Community-Based Pre-Exposure Prophylaxis Implementation in Rural KwaZulu-Natal: A Feasibility Study
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CitationMebane, Sloane. 2020. Community-Based Pre-Exposure Prophylaxis Implementation in Rural KwaZulu-Natal: A Feasibility Study. Doctoral dissertation, Harvard Medical School.
AbstractYoung women in sub-saharan Africa bear a disproportionate burden of disease when it relates to HIV transmission. Strategies to combat HIV transmission are needed to combat disease transmission. Pre-exposure prophylaxis has been found to be an effective medication for the prevention of HIV acquisition amongst cohorts at substantial risk for HIV transmission. However, it has failed to achieve substantial reductions in HIV incidence in young women in sub-Saharan Africa. Nonetheless, there is great interest in learning how it might play an integral part as a key component of a multi-dimensional sexual health promotion package. The STAR study recruited individuals from the community in rural KwaZulu-Natal South Africa through mobile or free-standing sexual health clinics. PrEP was available to men and women between the ages of 18 and 30. We found a high proportion, 83% (217/260), of individuals presenting to clinic adopting PrEP. Ever having condomless sex and ever having received an HIV result were positively associated with PrEP uptake while female gender and any symptoms of a sexually transmitted infection were negatively correlated with uptake of PrEP. These findings demonstrate that some of those at most risk for HIV acquisition appear to be more inclined to uptake PrEP. Nonetheless, we also found that a key population in South Africa (i.e. women) might require additional opportunities to optimize HIV prevention efforts in this setting. Indeed, the gender differences in adoption of PrEP we identified indicate the need for further study regarding barriers to PrEP adoption amongst young women, perhaps the most vulnerable population as it relates to HIV transmission in Sub-Saharan Africa.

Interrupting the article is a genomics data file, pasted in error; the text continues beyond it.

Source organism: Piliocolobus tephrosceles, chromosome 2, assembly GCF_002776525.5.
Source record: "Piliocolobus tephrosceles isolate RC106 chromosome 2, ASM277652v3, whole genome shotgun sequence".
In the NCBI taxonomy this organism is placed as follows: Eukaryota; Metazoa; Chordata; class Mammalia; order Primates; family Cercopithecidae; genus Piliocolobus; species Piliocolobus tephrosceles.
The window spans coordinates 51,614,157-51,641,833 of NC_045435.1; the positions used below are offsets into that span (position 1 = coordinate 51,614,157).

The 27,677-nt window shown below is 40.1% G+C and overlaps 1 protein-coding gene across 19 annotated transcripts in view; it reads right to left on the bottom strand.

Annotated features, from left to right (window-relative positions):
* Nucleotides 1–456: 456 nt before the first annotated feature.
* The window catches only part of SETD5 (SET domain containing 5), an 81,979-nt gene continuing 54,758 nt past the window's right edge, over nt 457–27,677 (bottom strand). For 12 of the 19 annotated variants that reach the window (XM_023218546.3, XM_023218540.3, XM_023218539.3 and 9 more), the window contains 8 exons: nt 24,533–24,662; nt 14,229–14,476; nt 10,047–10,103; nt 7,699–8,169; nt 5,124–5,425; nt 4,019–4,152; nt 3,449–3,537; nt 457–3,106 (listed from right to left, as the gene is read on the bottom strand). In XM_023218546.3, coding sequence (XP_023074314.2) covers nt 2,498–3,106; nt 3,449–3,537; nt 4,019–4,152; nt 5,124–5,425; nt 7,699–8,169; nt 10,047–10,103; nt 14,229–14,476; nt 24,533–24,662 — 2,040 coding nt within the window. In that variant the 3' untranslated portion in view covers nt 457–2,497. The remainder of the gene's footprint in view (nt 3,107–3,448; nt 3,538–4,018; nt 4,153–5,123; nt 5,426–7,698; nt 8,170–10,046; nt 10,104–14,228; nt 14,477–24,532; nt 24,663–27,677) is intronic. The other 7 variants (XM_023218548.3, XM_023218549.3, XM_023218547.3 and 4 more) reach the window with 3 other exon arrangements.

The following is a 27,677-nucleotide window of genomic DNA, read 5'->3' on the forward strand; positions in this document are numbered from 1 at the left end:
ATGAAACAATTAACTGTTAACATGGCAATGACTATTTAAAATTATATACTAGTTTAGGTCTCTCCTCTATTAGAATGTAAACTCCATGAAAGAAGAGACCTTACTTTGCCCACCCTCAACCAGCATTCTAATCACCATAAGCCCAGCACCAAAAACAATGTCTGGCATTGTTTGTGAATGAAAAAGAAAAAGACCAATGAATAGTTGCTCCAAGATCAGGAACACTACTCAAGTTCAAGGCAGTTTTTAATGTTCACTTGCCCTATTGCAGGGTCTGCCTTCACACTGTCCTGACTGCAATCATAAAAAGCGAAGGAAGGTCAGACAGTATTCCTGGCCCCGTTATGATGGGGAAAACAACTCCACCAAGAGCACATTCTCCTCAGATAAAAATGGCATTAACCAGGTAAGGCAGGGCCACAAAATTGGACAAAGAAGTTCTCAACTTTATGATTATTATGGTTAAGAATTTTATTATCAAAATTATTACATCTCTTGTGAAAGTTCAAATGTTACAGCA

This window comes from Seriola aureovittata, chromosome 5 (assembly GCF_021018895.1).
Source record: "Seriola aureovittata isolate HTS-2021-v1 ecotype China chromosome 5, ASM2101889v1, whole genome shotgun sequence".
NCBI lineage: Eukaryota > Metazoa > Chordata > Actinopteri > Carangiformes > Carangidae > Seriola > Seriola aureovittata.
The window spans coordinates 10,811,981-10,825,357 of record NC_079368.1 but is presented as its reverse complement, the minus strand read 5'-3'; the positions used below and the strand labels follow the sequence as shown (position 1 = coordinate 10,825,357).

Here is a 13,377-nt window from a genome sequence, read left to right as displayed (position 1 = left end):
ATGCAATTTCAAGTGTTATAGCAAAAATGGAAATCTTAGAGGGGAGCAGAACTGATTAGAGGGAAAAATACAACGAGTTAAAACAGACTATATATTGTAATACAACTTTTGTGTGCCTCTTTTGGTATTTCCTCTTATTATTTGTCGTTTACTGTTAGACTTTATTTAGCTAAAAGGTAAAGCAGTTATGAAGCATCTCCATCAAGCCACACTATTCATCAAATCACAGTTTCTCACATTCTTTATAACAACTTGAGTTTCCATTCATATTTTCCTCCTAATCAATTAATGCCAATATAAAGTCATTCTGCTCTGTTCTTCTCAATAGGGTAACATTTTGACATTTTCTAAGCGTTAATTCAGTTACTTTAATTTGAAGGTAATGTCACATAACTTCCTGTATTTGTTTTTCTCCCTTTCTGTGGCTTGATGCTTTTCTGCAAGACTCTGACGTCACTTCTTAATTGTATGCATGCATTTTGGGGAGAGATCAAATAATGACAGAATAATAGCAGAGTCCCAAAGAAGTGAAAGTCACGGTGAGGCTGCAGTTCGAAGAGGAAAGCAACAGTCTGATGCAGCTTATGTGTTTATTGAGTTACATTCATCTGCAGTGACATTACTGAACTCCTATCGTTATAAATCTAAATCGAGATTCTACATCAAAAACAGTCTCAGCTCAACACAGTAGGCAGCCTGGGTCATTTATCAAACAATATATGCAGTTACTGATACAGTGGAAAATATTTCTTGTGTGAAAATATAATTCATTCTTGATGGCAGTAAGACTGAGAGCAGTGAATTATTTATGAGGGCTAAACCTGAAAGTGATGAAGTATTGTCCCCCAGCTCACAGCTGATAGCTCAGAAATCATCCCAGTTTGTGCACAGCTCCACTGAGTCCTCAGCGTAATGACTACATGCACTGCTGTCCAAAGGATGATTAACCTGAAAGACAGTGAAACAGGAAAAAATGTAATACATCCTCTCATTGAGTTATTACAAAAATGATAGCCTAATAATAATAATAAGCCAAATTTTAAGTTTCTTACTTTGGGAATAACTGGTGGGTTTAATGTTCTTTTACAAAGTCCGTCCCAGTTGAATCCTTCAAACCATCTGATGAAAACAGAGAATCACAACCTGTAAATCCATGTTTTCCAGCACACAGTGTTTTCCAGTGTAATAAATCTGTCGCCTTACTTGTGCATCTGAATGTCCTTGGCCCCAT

Citable link to this pagehttps://nrs.harvard.edu/URN-3:HUL.INSTREPOS:37364962